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Spatial Correlations in Attribute Communities

  • Federica Cerina,

    Affiliations Department of Physics, University of Cagliari, Cagliari, Italy, Linkalab, Complex Systems Computational Laboratory, Cagliari, Italy

  • Vincenzo De Leo,

    Affiliations Linkalab, Complex Systems Computational Laboratory, Cagliari, Italy, CRS4 Bioinformatica, Pula, Italy

  • Marc Barthelemy,

    Affiliation Institut de Physique Théorique (IPhT), CEA, CNRS-URA 2306, Gif-sur-Yvette, France

  • Alessandro Chessa

    Affiliations Department of Physics, University of Cagliari, Cagliari, Italy, Linkalab, Complex Systems Computational Laboratory, Cagliari, Italy, Institute for Complex Systems, CNR UOS Department of Physics, University of Rome Sapienza, Rome, Italy


Community detection is an important tool for exploring and classifying the properties of large complex networks and should be of great help for spatial networks. Indeed, in addition to their location, nodes in spatial networks can have attributes such as the language for individuals, or any other socio-economical feature that we would like to identify in communities. We discuss in this paper a crucial aspect which was not considered in previous studies which is the possible existence of correlations between space and attributes. Introducing a simple toy model in which both space and node attributes are considered, we discuss the effect of space-attribute correlations on the results of various community detection methods proposed for spatial networks in this paper and in previous studies. When space is irrelevant, our model is equivalent to the stochastic block model which has been shown to display a detectability-non detectability transition. In the regime where space dominates the link formation process, most methods can fail to recover the communities, an effect which is particularly marked when space-attributes correlations are strong. In this latter case, community detection methods which remove the spatial component of the network can miss a large part of the community structure and can lead to incorrect results.


Many networks are embedded in real space and there is a cost associated to the length of links. Examples of such spatial networks can be found in infrastructures such as power grids, distribution and logistic networks, transportation and mobility networks, and also in computer science or biology with the Internet and neuronal networks respectively (see for example the review [1]). Spatial constraints are so important in these networks that one can expect a non-trivial spatial organization as shown in various examples [2][10].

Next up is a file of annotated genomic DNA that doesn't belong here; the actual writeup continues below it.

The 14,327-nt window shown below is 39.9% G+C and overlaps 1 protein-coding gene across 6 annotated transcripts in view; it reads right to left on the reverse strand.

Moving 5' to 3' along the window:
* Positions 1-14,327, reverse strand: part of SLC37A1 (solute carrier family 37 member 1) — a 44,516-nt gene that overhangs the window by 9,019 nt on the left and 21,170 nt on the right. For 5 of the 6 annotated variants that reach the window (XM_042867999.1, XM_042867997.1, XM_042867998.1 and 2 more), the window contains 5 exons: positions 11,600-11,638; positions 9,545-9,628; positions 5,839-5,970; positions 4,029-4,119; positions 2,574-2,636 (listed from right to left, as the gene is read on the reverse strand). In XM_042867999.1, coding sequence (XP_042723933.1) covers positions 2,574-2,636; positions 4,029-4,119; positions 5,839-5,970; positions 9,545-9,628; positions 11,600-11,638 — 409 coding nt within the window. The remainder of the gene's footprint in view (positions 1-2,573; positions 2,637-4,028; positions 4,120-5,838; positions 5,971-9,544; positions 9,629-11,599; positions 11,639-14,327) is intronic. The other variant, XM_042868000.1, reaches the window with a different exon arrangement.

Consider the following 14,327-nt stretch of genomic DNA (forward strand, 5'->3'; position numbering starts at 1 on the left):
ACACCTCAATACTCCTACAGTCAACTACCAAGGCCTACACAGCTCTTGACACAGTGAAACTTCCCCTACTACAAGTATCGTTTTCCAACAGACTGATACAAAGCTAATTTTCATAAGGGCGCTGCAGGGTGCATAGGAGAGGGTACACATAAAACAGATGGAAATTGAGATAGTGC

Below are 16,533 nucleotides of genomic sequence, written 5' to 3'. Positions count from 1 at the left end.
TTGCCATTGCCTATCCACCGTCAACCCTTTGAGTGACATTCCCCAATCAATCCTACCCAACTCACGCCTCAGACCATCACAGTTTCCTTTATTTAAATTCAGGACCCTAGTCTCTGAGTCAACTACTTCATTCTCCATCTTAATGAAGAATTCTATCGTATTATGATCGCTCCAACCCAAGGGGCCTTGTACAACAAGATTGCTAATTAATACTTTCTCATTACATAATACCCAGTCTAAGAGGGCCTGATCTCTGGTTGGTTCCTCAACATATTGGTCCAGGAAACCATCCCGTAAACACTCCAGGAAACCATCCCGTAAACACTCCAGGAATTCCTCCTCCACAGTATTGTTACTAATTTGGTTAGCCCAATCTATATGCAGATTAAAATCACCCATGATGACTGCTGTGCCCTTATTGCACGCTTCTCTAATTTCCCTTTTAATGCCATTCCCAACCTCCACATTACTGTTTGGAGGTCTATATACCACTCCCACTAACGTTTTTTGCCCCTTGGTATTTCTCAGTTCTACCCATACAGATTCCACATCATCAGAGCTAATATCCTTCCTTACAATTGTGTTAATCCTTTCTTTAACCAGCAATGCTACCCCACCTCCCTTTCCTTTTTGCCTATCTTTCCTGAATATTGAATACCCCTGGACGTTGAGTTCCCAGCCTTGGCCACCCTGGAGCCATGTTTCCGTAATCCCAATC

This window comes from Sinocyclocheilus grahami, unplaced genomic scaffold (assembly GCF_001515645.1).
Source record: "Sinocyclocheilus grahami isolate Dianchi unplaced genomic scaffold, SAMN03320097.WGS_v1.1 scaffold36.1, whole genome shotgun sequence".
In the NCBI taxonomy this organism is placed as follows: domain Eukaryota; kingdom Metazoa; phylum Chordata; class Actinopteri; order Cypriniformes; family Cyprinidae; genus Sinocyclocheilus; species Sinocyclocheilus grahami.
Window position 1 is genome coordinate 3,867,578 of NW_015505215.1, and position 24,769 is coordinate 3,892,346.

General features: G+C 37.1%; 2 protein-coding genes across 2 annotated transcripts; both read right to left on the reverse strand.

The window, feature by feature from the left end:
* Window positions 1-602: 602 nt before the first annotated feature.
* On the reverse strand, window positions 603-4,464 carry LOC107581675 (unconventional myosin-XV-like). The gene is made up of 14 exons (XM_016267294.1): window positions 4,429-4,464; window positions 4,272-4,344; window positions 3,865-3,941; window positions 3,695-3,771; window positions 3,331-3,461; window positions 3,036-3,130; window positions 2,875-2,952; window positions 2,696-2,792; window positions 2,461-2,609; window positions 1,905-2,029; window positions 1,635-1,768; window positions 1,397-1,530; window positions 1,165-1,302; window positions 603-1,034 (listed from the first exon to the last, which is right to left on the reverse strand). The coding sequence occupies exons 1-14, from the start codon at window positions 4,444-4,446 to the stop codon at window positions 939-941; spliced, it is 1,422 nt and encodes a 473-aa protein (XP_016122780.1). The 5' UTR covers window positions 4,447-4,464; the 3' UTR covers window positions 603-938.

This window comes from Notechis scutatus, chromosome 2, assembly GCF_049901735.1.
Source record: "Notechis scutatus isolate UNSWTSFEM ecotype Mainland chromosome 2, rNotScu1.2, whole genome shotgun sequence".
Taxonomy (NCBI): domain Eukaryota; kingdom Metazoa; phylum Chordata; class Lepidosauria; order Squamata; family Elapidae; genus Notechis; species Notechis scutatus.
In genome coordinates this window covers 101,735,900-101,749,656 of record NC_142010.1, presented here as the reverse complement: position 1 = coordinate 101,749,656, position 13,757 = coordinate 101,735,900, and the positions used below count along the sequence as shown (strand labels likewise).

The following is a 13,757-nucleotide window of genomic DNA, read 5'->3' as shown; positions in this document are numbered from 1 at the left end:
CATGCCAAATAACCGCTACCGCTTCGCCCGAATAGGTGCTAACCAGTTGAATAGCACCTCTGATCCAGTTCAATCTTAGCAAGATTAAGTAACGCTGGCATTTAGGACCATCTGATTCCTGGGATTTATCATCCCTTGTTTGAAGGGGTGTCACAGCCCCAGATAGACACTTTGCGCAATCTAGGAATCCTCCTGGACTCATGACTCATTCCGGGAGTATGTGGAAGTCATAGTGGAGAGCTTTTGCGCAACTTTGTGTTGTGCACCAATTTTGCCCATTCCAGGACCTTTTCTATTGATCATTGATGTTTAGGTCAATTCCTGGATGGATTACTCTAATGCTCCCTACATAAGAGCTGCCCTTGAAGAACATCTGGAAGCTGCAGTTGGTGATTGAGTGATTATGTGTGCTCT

In spatial networks, each node is described by its coordinates (usually in a 2d space) but has in general other attributes. For individuals, it can be any cultural or socio-economical parameter. For infrastructure networks such as power grids, it can be the voltage at the electric substations. In general, this attribute depends on space and the resulting network displays entangled layers of parameters. An important goal in the analysis of these networks is to disentangle these different levels and to extract some mesoscopic information from the spatial network structure. If one is interested in studying effects beyond space [5], one should have a straightforward way to ‘subtract’ it from the network, or in other words, to disentangle space and the other attributes.

A natural tool for such a task is community detection which was used for the characterization at a mesoscopic scale of the properties of complex networks (see [11] for a review). A (real-world) community can be naturally defined as a group of network elements having the same attribute value such as language or age for social networks, or the internet domain name for web pages. At a more quantitative level, a community can be thought as a set of nodes more densely linked with each other than with the rest of the network [12]. Community detection procedures consist in finding these groups of nodes in the network. Various methods were proposed so far and we refer the interested reader to the review [11]. In particular, the Newman-Girvan method [13] which relies on the optimization of a quantity called modularity is frequently used and despite its intrinsic limits shown in [14], it possesses the advantage of being simple and relatively easy to implement.

Community detection can have several purposes in spatial networks [2], [4], [15], [16], but probably the main one is to disentangle these various aspects, including spatial correlations of any type. In most cases [2], [4] communities are determined by the geography only, which results from the simple fact that the most important flows are among nodes in the same geographical regions. In this sense, community detection in spatial networks offers a visual representation of large exchange zones. This even suggests that community detection might be an important tool in geography and in the determination of new administrative or economical boundaries [8].